How Application Security Is Different In Clouds And Desktops

My Post - 2020-01-28T123944.420.pngBefore we get started, let’s take a look at this definition: “A language-neutral way of implementing objects that can be used in environments different from the one they were created in.”

And this one: “A platform-independent, distributed, object-oriented system for creating binary software components that can interact.”

Do you think these are describing a service mesh from the 21st century? Well, they are actually definitions of Microsoft DDE (1987) and COM (1993) technologies, respectively. It’s worth noting that a lot of concepts were invented a while ago and then just reused under different names to solve different cases.

The real world is going to merge desktop and servers, desktop applications, web applications and APIs to one unified environment. It seems clear to me and a lot of other security experts that we’ve already made a lot of technologies to solve similar problems like interprocess communications, data sharing and data analysis. This fact made obvious an assumption that the security layer should be the same as well. There is no difference between the attack surface on endpoints, servers and clouds.

It doesn’t matter what the subject is or what the object is during the data transmission process. It could be a Win32 application, legacy web application, microservice, serverless application or something else entirely — the security requirement will be the same. It’s related to that fact that all the security controls eventually target to protect data. This is true for other resources, of course, but let me please keep folks who have dealt with unexpected crypto miners and DDoS attacks out of this talk. Let’s focus on data as the main thing.

Whatever we are building in security — from old-fashioned VLANs and role models to modern pod security policies, east-west communications security, or container isolation strategy — we always use data as a starting point. And the data nowadays is everywhere inside a company — in clouds, servers, desktops, laptops and mobile devices. To make business faster, we need to give widespread access to this data, and that’s not a trend but a survival requirement.

It’s the same thing for CISO and risk management folks from where user data was stolen. Regardless if it’s a developer machine, QA environment or database, it’s all the same from a data perspective.

This idea is fairly similar to the zero trust concept that was invented by Forrester analyst John Kindervag back in 2010. It requires verifying every single source (object or subject) in any communication processes at every single stage. According to a 2018 CSO article, “Zero Trust is a security concept centered on the belief that organizations should not automatically trust anything inside or outside its perimeters and instead must verify anything and everything trying to connect to its systems before granting access.”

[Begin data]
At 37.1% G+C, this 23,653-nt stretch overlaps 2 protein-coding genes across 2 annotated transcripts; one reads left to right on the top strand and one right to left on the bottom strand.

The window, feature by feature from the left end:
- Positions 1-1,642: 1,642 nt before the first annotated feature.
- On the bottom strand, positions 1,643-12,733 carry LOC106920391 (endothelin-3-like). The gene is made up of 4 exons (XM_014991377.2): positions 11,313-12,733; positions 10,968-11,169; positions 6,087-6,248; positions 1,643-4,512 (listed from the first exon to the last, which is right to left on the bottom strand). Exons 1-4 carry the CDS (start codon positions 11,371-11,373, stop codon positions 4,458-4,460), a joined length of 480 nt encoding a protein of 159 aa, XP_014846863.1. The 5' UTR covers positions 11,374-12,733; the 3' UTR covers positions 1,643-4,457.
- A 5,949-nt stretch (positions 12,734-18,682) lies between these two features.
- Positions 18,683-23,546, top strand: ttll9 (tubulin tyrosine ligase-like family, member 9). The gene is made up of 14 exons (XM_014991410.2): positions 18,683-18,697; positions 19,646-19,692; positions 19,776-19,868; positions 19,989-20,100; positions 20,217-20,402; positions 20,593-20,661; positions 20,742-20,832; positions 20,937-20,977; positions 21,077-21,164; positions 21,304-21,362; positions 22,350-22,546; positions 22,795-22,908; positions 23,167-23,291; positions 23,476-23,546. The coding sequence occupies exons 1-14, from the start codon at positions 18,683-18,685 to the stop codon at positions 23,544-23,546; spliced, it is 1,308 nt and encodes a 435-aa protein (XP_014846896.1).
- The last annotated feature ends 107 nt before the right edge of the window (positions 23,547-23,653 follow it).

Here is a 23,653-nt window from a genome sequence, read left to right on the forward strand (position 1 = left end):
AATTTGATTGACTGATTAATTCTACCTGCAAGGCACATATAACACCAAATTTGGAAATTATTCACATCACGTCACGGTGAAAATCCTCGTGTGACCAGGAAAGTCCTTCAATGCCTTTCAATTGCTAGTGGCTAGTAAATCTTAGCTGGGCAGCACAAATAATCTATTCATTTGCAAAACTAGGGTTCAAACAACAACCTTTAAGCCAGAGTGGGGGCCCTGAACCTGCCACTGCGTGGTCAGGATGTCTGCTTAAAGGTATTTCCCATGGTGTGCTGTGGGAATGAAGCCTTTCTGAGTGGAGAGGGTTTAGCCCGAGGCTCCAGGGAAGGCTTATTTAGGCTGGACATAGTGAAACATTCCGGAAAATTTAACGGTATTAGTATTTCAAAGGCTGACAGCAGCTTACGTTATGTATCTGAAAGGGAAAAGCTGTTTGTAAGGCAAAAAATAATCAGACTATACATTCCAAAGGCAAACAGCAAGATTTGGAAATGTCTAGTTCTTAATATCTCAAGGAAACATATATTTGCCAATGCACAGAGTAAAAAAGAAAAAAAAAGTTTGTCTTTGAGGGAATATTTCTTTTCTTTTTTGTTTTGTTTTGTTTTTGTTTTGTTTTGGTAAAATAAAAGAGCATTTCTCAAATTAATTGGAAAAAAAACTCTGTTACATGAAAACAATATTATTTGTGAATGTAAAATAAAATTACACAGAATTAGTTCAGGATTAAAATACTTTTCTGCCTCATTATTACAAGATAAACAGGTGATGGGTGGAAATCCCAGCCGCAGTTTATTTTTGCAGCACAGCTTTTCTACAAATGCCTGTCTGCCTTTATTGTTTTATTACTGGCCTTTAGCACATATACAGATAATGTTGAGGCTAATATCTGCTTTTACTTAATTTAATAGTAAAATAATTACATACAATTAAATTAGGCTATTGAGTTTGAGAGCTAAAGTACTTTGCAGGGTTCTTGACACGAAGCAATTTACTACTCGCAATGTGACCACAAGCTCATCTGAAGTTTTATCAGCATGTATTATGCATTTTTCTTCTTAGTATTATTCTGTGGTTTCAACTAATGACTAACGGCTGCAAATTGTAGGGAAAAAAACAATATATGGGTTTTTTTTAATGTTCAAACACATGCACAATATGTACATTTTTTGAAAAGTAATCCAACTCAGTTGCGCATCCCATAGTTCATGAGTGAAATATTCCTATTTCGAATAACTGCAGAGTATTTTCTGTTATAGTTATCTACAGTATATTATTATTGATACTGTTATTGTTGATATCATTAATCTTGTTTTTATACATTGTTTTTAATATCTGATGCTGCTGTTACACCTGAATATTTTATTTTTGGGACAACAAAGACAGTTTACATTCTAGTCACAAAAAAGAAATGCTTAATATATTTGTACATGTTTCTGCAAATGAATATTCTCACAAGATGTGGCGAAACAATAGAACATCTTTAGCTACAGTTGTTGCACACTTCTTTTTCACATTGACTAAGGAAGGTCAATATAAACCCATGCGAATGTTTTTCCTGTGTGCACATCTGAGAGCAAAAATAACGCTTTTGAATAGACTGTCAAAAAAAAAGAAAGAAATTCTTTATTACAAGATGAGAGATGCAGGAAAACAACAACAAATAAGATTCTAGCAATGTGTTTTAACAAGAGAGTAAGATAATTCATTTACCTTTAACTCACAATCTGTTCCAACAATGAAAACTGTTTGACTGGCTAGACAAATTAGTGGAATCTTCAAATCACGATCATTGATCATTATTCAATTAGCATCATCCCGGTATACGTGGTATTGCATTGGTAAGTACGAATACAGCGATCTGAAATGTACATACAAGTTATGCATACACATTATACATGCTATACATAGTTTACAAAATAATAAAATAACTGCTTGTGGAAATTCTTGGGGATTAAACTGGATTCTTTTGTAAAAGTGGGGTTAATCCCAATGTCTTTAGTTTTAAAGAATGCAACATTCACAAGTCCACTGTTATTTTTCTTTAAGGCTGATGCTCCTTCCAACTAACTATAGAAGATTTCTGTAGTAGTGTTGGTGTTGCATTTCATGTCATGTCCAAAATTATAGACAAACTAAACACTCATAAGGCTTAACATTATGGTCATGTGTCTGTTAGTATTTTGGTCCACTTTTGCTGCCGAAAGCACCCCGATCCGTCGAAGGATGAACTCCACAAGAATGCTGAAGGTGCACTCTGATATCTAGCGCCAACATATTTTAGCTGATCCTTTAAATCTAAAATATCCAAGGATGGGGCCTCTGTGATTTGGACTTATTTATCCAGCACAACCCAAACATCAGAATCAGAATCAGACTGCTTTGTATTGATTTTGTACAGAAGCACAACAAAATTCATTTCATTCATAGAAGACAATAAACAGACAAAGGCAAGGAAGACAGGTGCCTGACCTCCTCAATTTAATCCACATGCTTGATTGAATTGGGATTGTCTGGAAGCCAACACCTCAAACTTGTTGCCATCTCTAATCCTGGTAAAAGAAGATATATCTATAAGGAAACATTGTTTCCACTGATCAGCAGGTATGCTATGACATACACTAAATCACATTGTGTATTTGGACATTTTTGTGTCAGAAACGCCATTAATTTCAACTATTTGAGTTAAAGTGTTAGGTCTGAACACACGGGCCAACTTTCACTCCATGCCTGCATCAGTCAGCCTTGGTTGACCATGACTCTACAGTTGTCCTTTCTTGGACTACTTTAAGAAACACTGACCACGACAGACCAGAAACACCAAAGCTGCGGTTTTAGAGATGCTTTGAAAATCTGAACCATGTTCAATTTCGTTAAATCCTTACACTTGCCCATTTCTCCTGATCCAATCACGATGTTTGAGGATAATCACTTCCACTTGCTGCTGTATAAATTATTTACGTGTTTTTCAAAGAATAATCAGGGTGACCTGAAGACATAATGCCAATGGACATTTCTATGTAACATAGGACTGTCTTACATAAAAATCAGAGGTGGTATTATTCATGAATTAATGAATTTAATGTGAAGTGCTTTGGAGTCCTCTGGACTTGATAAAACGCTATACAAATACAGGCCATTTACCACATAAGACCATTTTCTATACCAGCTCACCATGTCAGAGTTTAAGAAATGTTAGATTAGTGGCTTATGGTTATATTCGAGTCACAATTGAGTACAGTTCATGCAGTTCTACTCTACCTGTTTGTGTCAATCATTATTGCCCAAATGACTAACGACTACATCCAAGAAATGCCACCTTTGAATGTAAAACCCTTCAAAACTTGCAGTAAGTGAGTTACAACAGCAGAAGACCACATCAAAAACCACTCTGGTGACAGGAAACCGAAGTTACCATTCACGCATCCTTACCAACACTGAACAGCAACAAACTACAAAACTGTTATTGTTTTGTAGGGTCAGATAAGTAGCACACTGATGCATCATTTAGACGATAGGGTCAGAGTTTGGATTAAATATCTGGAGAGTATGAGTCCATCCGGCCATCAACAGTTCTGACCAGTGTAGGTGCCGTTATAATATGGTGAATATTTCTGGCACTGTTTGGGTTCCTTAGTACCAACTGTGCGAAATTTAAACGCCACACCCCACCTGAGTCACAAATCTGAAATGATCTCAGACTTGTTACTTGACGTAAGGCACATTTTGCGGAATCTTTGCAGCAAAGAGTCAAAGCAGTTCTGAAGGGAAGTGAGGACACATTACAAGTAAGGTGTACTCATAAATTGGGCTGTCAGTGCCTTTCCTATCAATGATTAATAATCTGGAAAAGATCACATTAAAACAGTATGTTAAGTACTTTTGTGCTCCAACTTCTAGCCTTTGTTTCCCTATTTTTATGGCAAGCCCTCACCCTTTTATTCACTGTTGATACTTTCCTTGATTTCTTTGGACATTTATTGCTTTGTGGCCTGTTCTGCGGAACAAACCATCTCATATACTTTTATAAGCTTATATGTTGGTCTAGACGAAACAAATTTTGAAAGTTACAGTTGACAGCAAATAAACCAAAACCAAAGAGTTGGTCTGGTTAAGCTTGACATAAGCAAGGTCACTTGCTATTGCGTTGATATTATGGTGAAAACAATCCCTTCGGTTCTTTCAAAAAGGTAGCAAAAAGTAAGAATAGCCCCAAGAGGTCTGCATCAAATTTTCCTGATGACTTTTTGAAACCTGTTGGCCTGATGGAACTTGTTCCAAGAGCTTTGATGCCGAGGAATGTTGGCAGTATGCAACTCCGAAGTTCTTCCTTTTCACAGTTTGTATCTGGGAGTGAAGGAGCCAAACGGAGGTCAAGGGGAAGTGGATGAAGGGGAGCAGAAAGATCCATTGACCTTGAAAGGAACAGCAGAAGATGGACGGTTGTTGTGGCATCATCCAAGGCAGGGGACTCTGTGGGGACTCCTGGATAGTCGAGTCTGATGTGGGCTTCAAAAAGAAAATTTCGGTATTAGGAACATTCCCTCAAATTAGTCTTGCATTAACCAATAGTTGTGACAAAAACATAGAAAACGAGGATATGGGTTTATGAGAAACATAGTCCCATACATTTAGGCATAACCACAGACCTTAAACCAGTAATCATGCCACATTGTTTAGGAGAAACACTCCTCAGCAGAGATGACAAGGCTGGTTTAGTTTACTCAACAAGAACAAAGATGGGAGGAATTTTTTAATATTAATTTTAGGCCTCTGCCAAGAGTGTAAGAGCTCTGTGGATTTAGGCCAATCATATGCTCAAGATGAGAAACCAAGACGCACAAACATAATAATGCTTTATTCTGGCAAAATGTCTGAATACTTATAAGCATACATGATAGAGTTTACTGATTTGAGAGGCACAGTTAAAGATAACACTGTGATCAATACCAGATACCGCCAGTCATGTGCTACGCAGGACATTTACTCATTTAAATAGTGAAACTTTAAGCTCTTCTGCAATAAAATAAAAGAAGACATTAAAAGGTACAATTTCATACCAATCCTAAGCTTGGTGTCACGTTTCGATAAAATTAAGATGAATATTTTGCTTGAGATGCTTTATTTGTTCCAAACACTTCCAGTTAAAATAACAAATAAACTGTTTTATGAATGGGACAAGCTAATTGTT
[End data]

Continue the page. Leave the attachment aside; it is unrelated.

So the data is similar everywhere, as we discussed above. The last thing that was mentioned as a difference between desktops and servers is automated end user behavior. People with that point of view claimed that desktops should be protected in a completely different way just because they are machines for human operators, unlike servers, which host services for external usages.

But the reality is different. Currently, automation is everywhere, and it’s completely usual nowadays to automate desktops by robot process automation (RPA) software, where a lot of players become unicorns like UIPath, Automation Anywhere or electroNeek. These products provide automation for users’ daily actions that technically align desktops with APIs and applications in terms of user behavior.

So at this point, we have figured out that desktops, laptops, servers and serverless applications are all similar from the data sensitivity and usage perspectives. That’s why similar application security controls and policies are relevant in the modern world.

Application security always starts with the following points:

  1. Data profiling, categorization, prioritizing and risk mapping (data authentication).
  2. Attack surface definition and entry/input points inventory.
  3. Application to data and input mapping.

As a result of this, we will have a map of data types, which application uses which types of data and which inputs these applications accept. This map allows for implementing basic controls, policies and other restrictions. Again, this is all completely unified and agnostic to the platform, application type and runtime.

Once we have a map, the first goal is to build an authentication and authorization strategy and implement it. Again, according to the zero trust concept mentioned above, we should not trust anything by default. And to claim they are not “anyone,” applications should authenticate themselves. – Read more

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